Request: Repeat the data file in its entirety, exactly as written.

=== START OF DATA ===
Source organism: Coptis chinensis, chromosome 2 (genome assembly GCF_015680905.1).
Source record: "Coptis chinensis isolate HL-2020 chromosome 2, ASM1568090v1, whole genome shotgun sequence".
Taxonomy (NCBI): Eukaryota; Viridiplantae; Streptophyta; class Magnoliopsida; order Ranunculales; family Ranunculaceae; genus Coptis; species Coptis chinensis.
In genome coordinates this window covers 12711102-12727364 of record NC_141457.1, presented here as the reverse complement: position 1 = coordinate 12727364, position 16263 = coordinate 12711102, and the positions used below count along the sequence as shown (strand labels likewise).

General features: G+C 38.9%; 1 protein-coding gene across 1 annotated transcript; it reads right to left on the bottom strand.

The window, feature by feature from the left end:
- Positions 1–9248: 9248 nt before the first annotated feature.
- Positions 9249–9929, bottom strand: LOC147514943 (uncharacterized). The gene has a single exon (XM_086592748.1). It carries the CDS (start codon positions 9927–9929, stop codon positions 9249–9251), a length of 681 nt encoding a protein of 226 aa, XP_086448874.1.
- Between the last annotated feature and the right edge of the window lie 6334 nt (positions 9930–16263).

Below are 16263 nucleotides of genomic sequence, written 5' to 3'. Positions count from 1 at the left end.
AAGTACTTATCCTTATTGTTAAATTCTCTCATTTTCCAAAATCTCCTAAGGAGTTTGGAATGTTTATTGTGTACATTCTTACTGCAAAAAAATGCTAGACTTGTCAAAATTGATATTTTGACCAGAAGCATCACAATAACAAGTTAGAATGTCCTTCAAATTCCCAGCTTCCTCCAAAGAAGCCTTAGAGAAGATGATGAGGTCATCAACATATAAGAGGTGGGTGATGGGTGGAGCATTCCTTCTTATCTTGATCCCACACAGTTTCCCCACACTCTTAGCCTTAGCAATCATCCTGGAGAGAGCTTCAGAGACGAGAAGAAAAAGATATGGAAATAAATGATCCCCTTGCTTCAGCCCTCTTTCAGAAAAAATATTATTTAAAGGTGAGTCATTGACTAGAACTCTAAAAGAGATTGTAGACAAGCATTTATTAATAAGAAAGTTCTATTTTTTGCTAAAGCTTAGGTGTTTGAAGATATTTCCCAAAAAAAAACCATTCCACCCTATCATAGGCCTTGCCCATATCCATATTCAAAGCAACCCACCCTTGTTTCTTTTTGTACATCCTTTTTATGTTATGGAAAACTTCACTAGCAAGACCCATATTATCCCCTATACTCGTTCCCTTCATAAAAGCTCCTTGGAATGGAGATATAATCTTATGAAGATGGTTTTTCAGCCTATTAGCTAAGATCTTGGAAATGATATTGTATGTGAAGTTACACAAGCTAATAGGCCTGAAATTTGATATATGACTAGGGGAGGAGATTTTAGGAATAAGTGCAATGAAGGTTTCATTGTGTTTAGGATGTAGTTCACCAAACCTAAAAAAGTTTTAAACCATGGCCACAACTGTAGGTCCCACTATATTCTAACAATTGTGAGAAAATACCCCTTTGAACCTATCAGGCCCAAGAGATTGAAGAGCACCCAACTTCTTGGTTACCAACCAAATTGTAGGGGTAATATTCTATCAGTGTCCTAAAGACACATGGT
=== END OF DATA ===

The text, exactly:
Source organism: Coptis chinensis, chromosome 2 (genome assembly GCF_015680905.1).
Source record: "Coptis chinensis isolate HL-2020 chromosome 2, ASM1568090v1, whole genome shotgun sequence".
Taxonomy (NCBI): Eukaryota; Viridiplantae; Streptophyta; class Magnoliopsida; order Ranunculales; family Ranunculaceae; genus Coptis; species Coptis chinensis.
In genome coordinates this window covers 12711102-12727364 of record NC_141457.1, presented here as the reverse complement: position 1 = coordinate 12727364, position 16263 = coordinate 12711102, and the positions used below count along the sequence as shown (strand labels likewise).

General features: G+C 38.9%; 1 protein-coding gene across 1 annotated transcript; it reads right to left on the bottom strand.

The window, feature by feature from the left end:
- Positions 1–9248: 9248 nt before the first annotated feature.
- Positions 9249–9929, bottom strand: LOC147514943 (uncharacterized). The gene has a single exon (XM_086592748.1). It carries the CDS (start codon positions 9927–9929, stop codon positions 9249–9251), a length of 681 nt encoding a protein of 226 aa, XP_086448874.1.
- Between the last annotated feature and the right edge of the window lie 6334 nt (positions 9930–16263).

Below are 16263 nucleotides of genomic sequence, written 5' to 3'. Positions count from 1 at the left end.
AAGTACTTATCCTTATTGTTAAATTCTCTCATTTTCCAAAATCTCCTAAGGAGTTTGGAATGTTTATTGTGTACATTCTTACTGCAAAAAAATGCTAGACTTGTCAAAATTGATATTTTGACCAGAAGCATCACAATAACAAGTTAGAATGTCCTTCAAATTCCCAGCTTCCTCCAAAGAAGCCTTAGAGAAGATGATGAGGTCATCAACATATAAGAGGTGGGTGATGGGTGGAGCATTCCTTCTTATCTTGATCCCACACAGTTTCCCCACACTCTTAGCCTTAGCAATCATCCTGGAGAGAGCTTCAGAGACGAGAAGAAAAAGATATGGAAATAAATGATCCCCTTGCTTCAGCCCTCTTTCAGAAAAAATATTATTTAAAGGTGAGTCATTGACTAGAACTCTAAAAGAGATTGTAGACAAGCATTTATTAATAAGAAAGTTCTATTTTTTGCTAAAGCTTAGGTGTTTGAAGATATTTCCCAAAAAAAAACCATTCCACCCTATCATAGGCCTTGCCCATATCCATATTCAAAGCAACCCACCCTTGTTTCTTTTTGTACATCCTTTTTATGTTATGGAAAACTTCACTAGCAAGACCCATATTATCCCCTATACTCGTTCCCTTCATAAAAGCTCCTTGGAATGGAGATATAATCTTATGAAGATGGTTTTTCAGCCTATTAGCTAAGATCTTGGAAATGATATTGTATGTGAAGTTACACAAGCTAATAGGCCTGAAATTTGATATATGACTAGGGGAGGAGATTTTAGGAATAAGTGCAATGAAGGTTTCATTGTGTTTAGGATGTAGTTCACCAAACCTAAAAAAGTTTTAAACCATGGCCACAACTGTAGGTCCCACTATATTCTAACAATTGTGAGAAAATACCCCTTTGAACCTATCAGGCCCAAGAGATTGAAGAGCACCCAACTTCTTGGTTACCAACCAAATTGTAGGGGTAATATTCTATCAGTGTCCTAAAGACACATGGT